Trying to Conceive After Miscarriage
Miscarriage is a very common problem for childbearing women to experience and they find themselves trying to conceive after miscarriage. However, that doesn’t make it any easier, either physically or emotionally. In fact, for some couples, miscarriage has almost the same emotional impact as if they lost a fully viable child or experienced a stillbirth. There is a recovery period that is needed before they can move on. Despite this, if you have miscarried, you will probably want to try to conceive again. What are the concerns and considerations and how do you address those in a safe way?
The first thing that will probably come into play is your emotional health. If you had a lot of excitement and anticipation about your prior pregnancy, only to lose it prematurely, there are a lot of mixed emotions that go into trying to conceive after miscarriage. You may be apprehensive to try again, fearing that the same thing will happen the second time. It’s also possible that your partner isn’t experiencing the same emotions that you are surrounding the loss of your baby. Because a new pregnancy isn’t as real and personal to the father, they often don’t react as strongly as you do.
That is completely normal. It can help to get on the same page and help him to understand where you are coming from in order to prepare for a new pregnancy. You also may want to speak to other women who have been through the same thing, or a counselor that you feel can help you process the emotions and move to a more prepared place.
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Your body has just gone through the process of preparing for, welcoming, and growing a new life. Even though the pregnancy didn’t stay viable, you need time to heal and strengthen. While some women become pregnant directly after a miscarriage, it isn’t recommended. Most doctors advise that you wait until you have had at least two to three normal menstrual cycles, if everything else is normal. For those that have a history of miscarriage or a medical reason, trying to conceive after miscarriage should be delayed longer- sometimes up to six months. This can very difficult if you desperately want a child. However, focus your energy and use this time to pay extra attention to your nutrition and physical health, preparing your body for the best possible chances of success.
Will it Happen Again?
For most women, the fear of trying to conceive after miscarriage is that it will happen again. After all, if you have miscarried once, doesn’t that mean that you have a propensity for the problem? Luckily, you can rest assured that isn’t the case, especially if your miscarriage occurred during your first trimester. First trimester miscarriages are usually due to genetic anomalies that were present in the fetus. You have exactly the same statistical chances of miscarrying the second time as you did the first. If you miscarried during your second trimester, your odds are slightly increased, but it is still more likely that you will carry a subsequent pregnancy to term.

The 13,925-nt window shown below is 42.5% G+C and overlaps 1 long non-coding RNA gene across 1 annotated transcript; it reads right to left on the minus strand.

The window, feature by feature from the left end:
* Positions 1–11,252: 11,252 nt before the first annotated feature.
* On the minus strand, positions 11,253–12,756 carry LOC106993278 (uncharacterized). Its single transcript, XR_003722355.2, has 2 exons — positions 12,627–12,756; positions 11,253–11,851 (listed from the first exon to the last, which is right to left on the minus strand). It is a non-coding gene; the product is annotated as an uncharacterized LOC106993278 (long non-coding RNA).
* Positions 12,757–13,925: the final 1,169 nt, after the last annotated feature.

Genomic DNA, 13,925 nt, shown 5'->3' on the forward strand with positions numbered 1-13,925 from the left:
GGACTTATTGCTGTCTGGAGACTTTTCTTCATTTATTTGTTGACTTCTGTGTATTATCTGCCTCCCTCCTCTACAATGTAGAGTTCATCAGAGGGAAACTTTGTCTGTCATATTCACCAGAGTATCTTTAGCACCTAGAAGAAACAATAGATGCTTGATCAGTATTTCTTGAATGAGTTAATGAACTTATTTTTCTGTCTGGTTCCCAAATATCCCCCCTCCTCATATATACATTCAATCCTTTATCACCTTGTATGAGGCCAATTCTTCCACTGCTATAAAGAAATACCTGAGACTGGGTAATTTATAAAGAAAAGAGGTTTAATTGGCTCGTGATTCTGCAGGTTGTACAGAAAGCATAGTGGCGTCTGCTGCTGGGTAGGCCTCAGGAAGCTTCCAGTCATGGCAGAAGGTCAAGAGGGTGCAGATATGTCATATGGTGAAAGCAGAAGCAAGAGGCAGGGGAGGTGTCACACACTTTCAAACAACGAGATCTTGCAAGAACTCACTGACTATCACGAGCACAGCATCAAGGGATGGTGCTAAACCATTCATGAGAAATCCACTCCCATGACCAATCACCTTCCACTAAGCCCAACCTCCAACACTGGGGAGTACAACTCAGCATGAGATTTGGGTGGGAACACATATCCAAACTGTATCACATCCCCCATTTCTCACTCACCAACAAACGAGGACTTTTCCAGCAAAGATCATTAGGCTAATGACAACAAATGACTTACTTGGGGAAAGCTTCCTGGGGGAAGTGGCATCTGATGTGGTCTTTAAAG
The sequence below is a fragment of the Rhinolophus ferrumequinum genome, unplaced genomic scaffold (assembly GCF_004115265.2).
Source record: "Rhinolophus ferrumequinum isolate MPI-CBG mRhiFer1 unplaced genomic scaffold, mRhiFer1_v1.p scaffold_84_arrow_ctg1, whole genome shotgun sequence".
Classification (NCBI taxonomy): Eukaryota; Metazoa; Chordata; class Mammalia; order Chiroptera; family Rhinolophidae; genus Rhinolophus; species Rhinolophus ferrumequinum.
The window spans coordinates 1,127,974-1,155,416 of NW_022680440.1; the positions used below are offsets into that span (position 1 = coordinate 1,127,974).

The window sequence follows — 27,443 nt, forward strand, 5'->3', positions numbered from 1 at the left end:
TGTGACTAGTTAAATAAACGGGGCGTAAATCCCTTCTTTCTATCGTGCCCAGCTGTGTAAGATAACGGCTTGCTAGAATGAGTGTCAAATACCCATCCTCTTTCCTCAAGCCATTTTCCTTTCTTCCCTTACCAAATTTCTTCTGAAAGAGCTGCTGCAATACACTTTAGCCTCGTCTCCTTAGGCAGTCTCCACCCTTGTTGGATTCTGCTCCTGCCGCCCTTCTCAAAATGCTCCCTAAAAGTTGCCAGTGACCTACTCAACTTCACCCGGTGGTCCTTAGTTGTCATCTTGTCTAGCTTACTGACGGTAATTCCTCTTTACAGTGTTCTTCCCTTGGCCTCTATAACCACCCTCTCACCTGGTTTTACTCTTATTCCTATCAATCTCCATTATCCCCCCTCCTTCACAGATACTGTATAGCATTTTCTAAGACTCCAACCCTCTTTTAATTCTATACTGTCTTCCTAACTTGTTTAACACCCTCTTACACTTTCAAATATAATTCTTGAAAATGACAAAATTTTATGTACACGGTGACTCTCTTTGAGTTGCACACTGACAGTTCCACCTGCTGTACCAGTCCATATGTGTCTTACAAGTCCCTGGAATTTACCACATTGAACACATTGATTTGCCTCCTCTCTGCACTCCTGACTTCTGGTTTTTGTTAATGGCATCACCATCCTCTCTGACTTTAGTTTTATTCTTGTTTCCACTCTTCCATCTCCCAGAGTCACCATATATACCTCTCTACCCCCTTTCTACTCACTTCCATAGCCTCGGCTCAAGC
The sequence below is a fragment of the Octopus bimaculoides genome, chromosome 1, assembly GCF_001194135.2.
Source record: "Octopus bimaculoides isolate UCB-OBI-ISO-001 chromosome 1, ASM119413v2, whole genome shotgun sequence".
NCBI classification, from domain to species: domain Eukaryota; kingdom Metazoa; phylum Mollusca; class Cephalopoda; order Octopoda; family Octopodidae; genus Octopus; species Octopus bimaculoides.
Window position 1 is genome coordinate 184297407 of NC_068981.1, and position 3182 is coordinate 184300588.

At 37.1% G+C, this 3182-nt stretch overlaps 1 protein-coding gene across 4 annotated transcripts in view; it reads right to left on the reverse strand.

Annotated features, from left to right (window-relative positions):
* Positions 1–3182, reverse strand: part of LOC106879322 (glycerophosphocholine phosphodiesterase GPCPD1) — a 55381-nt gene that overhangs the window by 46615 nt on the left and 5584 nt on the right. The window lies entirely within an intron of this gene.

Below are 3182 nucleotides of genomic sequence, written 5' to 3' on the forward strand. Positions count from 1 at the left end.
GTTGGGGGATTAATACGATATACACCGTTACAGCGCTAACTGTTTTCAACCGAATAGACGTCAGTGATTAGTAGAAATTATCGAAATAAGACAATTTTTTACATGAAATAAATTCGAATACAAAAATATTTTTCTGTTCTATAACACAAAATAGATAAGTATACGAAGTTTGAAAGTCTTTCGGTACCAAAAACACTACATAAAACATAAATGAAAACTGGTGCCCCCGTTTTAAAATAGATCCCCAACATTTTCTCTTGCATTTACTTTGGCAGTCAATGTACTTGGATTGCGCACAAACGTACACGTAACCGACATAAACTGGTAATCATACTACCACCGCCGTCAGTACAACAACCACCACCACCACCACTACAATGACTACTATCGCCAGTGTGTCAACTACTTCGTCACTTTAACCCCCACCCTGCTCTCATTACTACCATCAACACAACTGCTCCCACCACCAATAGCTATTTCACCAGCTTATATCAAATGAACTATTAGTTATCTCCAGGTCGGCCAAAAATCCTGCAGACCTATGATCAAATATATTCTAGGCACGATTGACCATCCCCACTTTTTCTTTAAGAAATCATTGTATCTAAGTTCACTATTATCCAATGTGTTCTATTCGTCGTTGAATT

If you lost your baby due to an ectopic pregnancy, you may want to begin monitoring early in the process; however, as soon as normal implantation is verified, you should be just fine.
Making the Decision
The hardest part of trying to conceive after miscarriage is making the decision. This should be done thoughtfully and as a team. If you were under the care of a doctor of midwife during your miscarriage, feel free to discuss the different concerns with your healthcare provider. If it is suspected that there may have been an underlying reason for the initial miscarriage, ask for testing to determine what happened. This can give you peace of mind as you start the process again.
Dealing with Family and Friends
It is completely normal to feel apprehensive and a bit superstitious about trying to conceive after a miscarriage. If you do not want to share your good news with family and friends until after things are more settled, don’t feel bad about it. While dealing with a loss is hard enough, having to talk about it with everyone that asks about your pregnancy can make it even more difficult to cope with. In addition, you may want to save celebrations until your baby arrives, for much the same reason.
Finally, allow yourself the time to grieve. You may be surprised when the emotions surrounding your miscarriage come up, but don’t feel alarmed. Even as your new baby is born, you may feel a twinge of remembrance for their lost sibling and that is perfectly normal and healthy.